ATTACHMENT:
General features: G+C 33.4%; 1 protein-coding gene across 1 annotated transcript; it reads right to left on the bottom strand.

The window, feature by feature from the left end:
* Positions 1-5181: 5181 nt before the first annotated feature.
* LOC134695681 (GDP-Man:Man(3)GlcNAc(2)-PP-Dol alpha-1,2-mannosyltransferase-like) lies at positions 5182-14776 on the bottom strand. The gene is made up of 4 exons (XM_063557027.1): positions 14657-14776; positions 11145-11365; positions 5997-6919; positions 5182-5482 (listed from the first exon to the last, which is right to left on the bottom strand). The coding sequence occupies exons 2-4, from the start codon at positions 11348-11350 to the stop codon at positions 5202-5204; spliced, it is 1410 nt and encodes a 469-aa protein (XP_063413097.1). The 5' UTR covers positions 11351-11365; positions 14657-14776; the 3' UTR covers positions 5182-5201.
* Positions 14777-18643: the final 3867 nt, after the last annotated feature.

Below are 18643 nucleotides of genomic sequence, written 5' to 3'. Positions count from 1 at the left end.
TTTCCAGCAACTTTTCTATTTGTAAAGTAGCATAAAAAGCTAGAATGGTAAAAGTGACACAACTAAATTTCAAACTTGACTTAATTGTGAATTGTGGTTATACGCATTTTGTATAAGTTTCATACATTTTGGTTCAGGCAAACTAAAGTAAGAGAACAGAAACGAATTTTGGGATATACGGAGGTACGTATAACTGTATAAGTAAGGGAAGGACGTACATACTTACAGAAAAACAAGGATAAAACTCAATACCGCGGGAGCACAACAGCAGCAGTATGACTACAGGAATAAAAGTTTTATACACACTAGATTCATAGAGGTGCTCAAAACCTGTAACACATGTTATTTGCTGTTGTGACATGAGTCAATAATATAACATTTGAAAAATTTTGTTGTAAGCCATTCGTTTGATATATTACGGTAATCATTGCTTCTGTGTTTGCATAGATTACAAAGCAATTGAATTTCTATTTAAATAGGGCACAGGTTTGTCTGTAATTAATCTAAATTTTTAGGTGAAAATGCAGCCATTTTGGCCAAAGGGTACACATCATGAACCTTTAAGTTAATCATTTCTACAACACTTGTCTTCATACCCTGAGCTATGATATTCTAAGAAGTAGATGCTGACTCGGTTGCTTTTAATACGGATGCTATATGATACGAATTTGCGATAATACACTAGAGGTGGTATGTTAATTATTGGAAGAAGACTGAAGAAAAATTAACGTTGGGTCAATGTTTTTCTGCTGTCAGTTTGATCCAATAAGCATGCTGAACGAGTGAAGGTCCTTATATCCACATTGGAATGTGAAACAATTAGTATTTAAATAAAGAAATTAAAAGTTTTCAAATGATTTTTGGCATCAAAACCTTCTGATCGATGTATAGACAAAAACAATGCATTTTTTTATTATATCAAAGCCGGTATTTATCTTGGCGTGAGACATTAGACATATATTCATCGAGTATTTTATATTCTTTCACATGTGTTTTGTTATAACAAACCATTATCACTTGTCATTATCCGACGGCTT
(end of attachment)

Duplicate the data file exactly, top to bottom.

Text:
General features: G+C 33.4%; 1 protein-coding gene across 1 annotated transcript; it reads right to left on the bottom strand.

The window, feature by feature from the left end:
* Positions 1-5181: 5181 nt before the first annotated feature.
* LOC134695681 (GDP-Man:Man(3)GlcNAc(2)-PP-Dol alpha-1,2-mannosyltransferase-like) lies at positions 5182-14776 on the bottom strand. The gene is made up of 4 exons (XM_063557027.1): positions 14657-14776; positions 11145-11365; positions 5997-6919; positions 5182-5482 (listed from the first exon to the last, which is right to left on the bottom strand). The coding sequence occupies exons 2-4, from the start codon at positions 11348-11350 to the stop codon at positions 5202-5204; spliced, it is 1410 nt and encodes a 469-aa protein (XP_063413097.1). The 5' UTR covers positions 11351-11365; positions 14657-14776; the 3' UTR covers positions 5182-5201.
* Positions 14777-18643: the final 3867 nt, after the last annotated feature.

Below are 18643 nucleotides of genomic sequence, written 5' to 3'. Positions count from 1 at the left end.
TTTCCAGCAACTTTTCTATTTGTAAAGTAGCATAAAAAGCTAGAATGGTAAAAGTGACACAACTAAATTTCAAACTTGACTTAATTGTGAATTGTGGTTATACGCATTTTGTATAAGTTTCATACATTTTGGTTCAGGCAAACTAAAGTAAGAGAACAGAAACGAATTTTGGGATATACGGAGGTACGTATAACTGTATAAGTAAGGGAAGGACGTACATACTTACAGAAAAACAAGGATAAAACTCAATACCGCGGGAGCACAACAGCAGCAGTATGACTACAGGAATAAAAGTTTTATACACACTAGATTCATAGAGGTGCTCAAAACCTGTAACACATGTTATTTGCTGTTGTGACATGAGTCAATAATATAACATTTGAAAAATTTTGTTGTAAGCCATTCGTTTGATATATTACGGTAATCATTGCTTCTGTGTTTGCATAGATTACAAAGCAATTGAATTTCTATTTAAATAGGGCACAGGTTTGTCTGTAATTAATCTAAATTTTTAGGTGAAAATGCAGCCATTTTGGCCAAAGGGTACACATCATGAACCTTTAAGTTAATCATTTCTACAACACTTGTCTTCATACCCTGAGCTATGATATTCTAAGAAGTAGATGCTGACTCGGTTGCTTTTAATACGGATGCTATATGATACGAATTTGCGATAATACACTAGAGGTGGTATGTTAATTATTGGAAGAAGACTGAAGAAAAATTAACGTTGGGTCAATGTTTTTCTGCTGTCAGTTTGATCCAATAAGCATGCTGAACGAGTGAAGGTCCTTATATCCACATTGGAATGTGAAACAATTAGTATTTAAATAAAGAAATTAAAAGTTTTCAAATGATTTTTGGCATCAAAACCTTCTGATCGATGTATAGACAAAAACAATGCATTTTTTTATTATATCAAAGCCGGTATTTATCTTGGCGTGAGACATTAGACATATATTCATCGAGTATTTTATATTCTTTCACATGTGTTTTGTTATAACAAACCATTATCACTTGTCATTATCCGACGGCTT